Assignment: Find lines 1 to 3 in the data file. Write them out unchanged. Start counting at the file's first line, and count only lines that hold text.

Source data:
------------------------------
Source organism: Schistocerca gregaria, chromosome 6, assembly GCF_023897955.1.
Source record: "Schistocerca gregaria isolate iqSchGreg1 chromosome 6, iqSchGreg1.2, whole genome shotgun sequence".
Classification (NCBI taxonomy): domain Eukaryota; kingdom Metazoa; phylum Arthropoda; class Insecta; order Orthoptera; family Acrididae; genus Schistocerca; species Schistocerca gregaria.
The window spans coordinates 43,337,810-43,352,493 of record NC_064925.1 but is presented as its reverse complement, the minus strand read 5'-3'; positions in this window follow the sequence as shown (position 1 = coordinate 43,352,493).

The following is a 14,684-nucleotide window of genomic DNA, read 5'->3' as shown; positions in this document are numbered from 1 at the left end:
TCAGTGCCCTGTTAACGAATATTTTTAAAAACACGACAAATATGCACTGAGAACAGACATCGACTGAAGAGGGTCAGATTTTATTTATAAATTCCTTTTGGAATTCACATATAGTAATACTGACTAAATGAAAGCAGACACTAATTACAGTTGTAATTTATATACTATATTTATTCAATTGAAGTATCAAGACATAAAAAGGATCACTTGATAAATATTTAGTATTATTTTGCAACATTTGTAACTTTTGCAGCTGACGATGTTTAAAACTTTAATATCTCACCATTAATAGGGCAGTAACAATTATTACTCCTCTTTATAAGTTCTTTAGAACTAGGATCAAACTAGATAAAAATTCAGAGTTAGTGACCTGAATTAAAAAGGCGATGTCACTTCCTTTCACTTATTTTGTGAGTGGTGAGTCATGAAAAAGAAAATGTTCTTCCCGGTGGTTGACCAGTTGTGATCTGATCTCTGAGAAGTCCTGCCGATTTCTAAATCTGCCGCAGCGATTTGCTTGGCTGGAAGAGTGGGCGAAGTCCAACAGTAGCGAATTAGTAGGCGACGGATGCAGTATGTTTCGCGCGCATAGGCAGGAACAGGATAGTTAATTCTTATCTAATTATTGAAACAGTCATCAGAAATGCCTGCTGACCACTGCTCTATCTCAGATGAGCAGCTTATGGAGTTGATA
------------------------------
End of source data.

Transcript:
Source organism: Schistocerca gregaria, chromosome 6, assembly GCF_023897955.1.
Source record: "Schistocerca gregaria isolate iqSchGreg1 chromosome 6, iqSchGreg1.2, whole genome shotgun sequence".
Classification (NCBI taxonomy): domain Eukaryota; kingdom Metazoa; phylum Arthropoda; class Insecta; order Orthoptera; family Acrididae; genus Schistocerca; species Schistocerca gregaria.